Radiation Epidemiology Fellowship Opportunities
Investigators in the Radiation Epidemiology Branch (REB) work with fellows to conduct research on populations exposed to a variety of ionizing and non-ionizing radiation sources. Fellows work with internationally known scientists, studying:
- Second primary cancers and other cancer survivorship studies
- Cancer risks associated with medical sources of ionizing radiation
- Cohort and case-control studies of selected cancers in the U.S. Radiologic Technologists cohort
- Studies in Japanese atomic bomb survivors
- Thyroid cancer risk factors and genetics
- Cohort study of retinoblastoma survivors
- Radiation Dosimetry to Support Epidemiologic Studies
Learn more about the Radiation Epidemiology Branch research areas.
Apply to be a Fellow in REB
Candidates must hold a doctorate in medicine, epidemiology, or related field. Familiarity with statistical software is preferred but not required. For radiation dosimetry applicants, familiarity with Monte Carlo radiation transport simulation codes, computational human phantoms, and dose measurement techniques using physical phantoms is preferred.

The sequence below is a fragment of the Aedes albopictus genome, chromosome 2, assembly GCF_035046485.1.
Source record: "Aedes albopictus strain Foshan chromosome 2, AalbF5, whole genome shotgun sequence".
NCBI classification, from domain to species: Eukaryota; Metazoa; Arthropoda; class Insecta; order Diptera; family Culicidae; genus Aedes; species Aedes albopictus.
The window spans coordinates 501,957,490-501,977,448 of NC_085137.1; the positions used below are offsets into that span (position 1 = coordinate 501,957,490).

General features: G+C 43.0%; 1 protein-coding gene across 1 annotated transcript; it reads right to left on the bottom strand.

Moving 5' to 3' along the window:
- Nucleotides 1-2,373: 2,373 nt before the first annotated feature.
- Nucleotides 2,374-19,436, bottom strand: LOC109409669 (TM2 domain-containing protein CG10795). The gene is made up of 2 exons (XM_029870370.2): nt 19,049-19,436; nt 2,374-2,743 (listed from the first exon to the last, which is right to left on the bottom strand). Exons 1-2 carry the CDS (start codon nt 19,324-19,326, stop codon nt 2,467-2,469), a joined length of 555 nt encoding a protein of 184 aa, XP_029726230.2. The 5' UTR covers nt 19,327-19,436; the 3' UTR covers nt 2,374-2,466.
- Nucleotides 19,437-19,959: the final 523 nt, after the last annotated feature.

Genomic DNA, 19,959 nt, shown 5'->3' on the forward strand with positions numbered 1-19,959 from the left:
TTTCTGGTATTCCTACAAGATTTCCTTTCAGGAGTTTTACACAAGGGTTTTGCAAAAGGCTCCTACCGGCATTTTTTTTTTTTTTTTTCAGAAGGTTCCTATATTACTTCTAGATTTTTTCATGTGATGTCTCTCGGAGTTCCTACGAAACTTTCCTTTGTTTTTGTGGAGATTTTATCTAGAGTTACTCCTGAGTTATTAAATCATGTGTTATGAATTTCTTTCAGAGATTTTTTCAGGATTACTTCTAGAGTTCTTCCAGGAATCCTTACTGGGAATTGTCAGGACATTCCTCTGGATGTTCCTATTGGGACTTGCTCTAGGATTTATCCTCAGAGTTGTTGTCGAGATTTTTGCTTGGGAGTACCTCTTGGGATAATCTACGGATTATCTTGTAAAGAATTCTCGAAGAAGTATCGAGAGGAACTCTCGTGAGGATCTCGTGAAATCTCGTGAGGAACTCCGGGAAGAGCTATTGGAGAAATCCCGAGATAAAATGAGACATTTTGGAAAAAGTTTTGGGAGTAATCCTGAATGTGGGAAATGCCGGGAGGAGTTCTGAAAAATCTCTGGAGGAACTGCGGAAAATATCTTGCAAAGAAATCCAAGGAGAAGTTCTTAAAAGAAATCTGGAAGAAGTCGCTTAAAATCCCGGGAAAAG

Fellowship applications are accepted on a continuous basis. Contact investigators in REB conducting research in your area of interest and send a copy of your CV; DCEG scientists are always on the lookout for new trainees. In addition, submit your CV to the application database so it can be reviewed by investigators across the NCI who may be searching for trainees. You can also apply for training positions with specific investigators listed below.
Access an interactive transcript and audio-described version of the "Commitment to Training" video.
Training Opportunities with Specific Investigators
To explore training opportunities in other research areas, see a full list of the DCEG research groups on Apply for Fellowships page.
The NIH gives fellows the ability to curate their own experience by encouraging our involvement in grassroots organizations such as the FelCom or DFel. As the liaison to the training directors for the NIH Fellows Committee, I got to witness first-hand how much the NIH cares about creating a rich and successful experience for their fellows.